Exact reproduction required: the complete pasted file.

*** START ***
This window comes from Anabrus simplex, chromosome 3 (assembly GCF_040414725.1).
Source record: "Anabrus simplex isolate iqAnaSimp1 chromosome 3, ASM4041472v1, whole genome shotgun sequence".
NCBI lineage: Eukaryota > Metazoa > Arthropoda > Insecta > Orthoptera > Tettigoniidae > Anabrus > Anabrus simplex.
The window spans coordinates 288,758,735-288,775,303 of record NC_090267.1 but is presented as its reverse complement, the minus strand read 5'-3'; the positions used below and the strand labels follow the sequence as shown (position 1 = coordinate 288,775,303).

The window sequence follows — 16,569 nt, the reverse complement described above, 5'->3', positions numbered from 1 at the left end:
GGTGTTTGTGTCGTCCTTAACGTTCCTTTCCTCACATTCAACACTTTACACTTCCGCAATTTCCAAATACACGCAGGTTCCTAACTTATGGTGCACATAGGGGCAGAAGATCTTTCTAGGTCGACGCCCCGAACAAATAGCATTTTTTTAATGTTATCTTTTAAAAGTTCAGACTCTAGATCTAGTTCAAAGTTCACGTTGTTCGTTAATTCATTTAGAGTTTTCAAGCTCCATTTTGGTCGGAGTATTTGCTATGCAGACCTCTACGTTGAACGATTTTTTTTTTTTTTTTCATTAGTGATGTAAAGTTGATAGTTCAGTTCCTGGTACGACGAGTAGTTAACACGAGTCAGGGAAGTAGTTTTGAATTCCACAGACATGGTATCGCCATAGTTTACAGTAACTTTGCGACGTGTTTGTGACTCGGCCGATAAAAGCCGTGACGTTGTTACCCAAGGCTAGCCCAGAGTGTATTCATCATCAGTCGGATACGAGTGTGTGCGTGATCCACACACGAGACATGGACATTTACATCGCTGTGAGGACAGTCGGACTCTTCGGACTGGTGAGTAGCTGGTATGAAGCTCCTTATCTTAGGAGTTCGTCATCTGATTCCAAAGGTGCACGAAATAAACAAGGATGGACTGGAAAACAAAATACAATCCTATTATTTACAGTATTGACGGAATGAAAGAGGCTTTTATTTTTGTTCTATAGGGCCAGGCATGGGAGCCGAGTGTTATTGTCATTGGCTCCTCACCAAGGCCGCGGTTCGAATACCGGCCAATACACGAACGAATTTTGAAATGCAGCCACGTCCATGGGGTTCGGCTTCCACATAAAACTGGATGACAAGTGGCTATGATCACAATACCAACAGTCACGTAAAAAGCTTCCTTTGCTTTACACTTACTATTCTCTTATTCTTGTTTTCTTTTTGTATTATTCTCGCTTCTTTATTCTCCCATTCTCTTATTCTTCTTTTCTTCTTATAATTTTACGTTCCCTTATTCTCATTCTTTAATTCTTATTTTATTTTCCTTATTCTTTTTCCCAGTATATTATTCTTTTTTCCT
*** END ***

This window comes from Anabrus simplex, chromosome 3 (assembly GCF_040414725.1).
Source record: "Anabrus simplex isolate iqAnaSimp1 chromosome 3, ASM4041472v1, whole genome shotgun sequence".
NCBI lineage: Eukaryota > Metazoa > Arthropoda > Insecta > Orthoptera > Tettigoniidae > Anabrus > Anabrus simplex.
The window spans coordinates 288,758,735-288,775,303 of record NC_090267.1 but is presented as its reverse complement, the minus strand read 5'-3'; the positions used below and the strand labels follow the sequence as shown (position 1 = coordinate 288,775,303).

The window sequence follows — 16,569 nt, the reverse complement described above, 5'->3', positions numbered from 1 at the left end:
GGTGTTTGTGTCGTCCTTAACGTTCCTTTCCTCACATTCAACACTTTACACTTCCGCAATTTCCAAATACACGCAGGTTCCTAACTTATGGTGCACATAGGGGCAGAAGATCTTTCTAGGTCGACGCCCCGAACAAATAGCATTTTTTTAATGTTATCTTTTAAAAGTTCAGACTCTAGATCTAGTTCAAAGTTCACGTTGTTCGTTAATTCATTTAGAGTTTTCAAGCTCCATTTTGGTCGGAGTATTTGCTATGCAGACCTCTACGTTGAACGATTTTTTTTTTTTTTTTCATTAGTGATGTAAAGTTGATAGTTCAGTTCCTGGTACGACGAGTAGTTAACACGAGTCAGGGAAGTAGTTTTGAATTCCACAGACATGGTATCGCCATAGTTTACAGTAACTTTGCGACGTGTTTGTGACTCGGCCGATAAAAGCCGTGACGTTGTTACCCAAGGCTAGCCCAGAGTGTATTCATCATCAGTCGGATACGAGTGTGTGCGTGATCCACACACGAGACATGGACATTTACATCGCTGTGAGGACAGTCGGACTCTTCGGACTGGTGAGTAGCTGGTATGAAGCTCCTTATCTTAGGAGTTCGTCATCTGATTCCAAAGGTGCACGAAATAAACAAGGATGGACTGGAAAACAAAATACAATCCTATTATTTACAGTATTGACGGAATGAAAGAGGCTTTTATTTTTGTTCTATAGGGCCAGGCATGGGAGCCGAGTGTTATTGTCATTGGCTCCTCACCAAGGCCGCGGTTCGAATACCGGCCAATACACGAACGAATTTTGAAATGCAGCCACGTCCATGGGGTTCGGCTTCCACATAAAACTGGATGACAAGTGGCTATGATCACAATACCAACAGTCACGTAAAAAGCTTCCTTTGCTTTACACTTACTATTCTCTTATTCTTGTTTTCTTTTTGTATTATTCTCGCTTCTTTATTCTCCCATTCTCTTATTCTTCTTTTCTTCTTATAATTTTACGTTCCCTTATTCTCATTCTTTAATTCTTATTTTATTTTCCTTATTCTTTTTCCCAGTATATTATTCTTTTTTCCT